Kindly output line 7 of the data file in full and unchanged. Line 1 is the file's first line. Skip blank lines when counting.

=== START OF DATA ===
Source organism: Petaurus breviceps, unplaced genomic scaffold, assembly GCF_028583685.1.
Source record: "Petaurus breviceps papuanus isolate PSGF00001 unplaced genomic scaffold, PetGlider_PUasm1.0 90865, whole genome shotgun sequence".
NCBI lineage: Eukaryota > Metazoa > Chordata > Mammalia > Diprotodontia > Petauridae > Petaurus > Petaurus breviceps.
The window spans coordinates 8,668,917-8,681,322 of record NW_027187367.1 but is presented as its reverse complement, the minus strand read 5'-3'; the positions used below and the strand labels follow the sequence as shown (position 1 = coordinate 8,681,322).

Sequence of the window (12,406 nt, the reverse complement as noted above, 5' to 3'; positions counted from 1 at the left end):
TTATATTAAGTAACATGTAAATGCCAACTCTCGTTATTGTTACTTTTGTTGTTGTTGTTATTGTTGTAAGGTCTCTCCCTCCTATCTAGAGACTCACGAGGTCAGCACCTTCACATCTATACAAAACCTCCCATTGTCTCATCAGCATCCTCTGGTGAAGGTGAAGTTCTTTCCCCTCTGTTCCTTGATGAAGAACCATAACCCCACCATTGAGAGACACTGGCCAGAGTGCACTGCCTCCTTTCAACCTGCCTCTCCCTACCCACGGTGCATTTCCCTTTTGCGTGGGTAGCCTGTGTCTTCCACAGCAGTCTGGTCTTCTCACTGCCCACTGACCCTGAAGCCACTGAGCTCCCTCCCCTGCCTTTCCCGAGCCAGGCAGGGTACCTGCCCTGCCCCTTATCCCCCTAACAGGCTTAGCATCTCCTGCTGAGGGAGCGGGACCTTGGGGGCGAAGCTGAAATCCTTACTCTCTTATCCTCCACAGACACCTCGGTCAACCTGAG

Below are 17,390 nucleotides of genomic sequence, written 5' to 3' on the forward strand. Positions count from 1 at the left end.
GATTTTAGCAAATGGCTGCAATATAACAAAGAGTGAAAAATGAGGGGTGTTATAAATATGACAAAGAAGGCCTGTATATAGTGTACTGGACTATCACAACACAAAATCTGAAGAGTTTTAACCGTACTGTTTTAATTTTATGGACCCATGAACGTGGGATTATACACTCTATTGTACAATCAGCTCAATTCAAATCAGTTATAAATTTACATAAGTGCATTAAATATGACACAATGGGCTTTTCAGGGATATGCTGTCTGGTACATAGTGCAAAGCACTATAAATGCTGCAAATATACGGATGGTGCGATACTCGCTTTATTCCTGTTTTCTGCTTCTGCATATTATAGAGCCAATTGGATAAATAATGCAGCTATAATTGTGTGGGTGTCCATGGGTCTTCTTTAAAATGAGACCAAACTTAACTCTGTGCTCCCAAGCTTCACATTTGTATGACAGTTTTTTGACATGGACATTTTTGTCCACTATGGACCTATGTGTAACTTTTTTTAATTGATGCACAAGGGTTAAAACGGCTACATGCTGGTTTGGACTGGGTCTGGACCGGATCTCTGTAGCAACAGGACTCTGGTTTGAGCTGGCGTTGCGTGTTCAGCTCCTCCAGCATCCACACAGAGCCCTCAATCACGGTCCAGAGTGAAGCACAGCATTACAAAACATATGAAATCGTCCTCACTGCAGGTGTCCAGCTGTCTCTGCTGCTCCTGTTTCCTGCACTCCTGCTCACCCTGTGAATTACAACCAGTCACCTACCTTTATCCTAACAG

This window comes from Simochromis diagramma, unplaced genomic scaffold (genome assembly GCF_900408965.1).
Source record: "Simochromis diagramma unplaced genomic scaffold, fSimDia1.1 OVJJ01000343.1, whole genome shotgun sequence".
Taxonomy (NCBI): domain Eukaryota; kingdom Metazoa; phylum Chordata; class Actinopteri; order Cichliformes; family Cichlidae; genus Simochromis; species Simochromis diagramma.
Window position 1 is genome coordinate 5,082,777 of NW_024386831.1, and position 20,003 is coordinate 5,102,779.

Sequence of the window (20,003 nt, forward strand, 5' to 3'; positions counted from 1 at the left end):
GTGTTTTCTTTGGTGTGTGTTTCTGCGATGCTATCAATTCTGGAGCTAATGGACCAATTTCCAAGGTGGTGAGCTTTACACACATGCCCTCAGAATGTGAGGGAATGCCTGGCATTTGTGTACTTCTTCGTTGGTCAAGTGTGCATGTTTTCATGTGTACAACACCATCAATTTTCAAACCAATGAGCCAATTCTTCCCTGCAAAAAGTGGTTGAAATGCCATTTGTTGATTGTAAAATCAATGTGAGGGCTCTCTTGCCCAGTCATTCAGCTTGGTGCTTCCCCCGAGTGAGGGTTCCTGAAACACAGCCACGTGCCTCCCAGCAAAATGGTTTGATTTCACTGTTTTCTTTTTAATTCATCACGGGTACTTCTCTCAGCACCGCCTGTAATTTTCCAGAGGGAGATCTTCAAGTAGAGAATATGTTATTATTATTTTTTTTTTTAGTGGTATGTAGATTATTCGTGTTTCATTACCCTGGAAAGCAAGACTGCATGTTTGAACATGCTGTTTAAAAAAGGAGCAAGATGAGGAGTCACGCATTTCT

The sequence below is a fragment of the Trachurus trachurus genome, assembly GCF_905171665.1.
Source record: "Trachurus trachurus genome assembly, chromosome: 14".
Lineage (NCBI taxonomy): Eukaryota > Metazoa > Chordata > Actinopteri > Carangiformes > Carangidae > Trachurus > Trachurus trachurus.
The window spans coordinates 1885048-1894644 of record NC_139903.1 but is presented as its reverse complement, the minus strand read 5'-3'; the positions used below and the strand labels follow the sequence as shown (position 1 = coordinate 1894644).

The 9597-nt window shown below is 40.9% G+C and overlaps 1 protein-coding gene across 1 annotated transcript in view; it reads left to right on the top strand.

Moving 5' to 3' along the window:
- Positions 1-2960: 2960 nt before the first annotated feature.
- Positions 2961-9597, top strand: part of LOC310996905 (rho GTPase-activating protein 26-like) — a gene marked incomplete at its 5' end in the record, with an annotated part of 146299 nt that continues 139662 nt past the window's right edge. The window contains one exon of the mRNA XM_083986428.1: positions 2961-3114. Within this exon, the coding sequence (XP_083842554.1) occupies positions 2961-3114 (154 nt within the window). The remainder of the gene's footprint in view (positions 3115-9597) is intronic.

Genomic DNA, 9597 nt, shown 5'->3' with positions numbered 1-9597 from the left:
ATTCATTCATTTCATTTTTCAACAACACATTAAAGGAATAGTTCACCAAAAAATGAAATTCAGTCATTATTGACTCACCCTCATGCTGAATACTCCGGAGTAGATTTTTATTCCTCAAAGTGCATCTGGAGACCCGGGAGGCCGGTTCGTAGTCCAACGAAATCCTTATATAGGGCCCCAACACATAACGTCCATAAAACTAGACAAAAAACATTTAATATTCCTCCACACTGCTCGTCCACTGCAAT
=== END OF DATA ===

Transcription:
Below are 17,390 nucleotides of genomic sequence, written 5' to 3' on the forward strand. Positions count from 1 at the left end.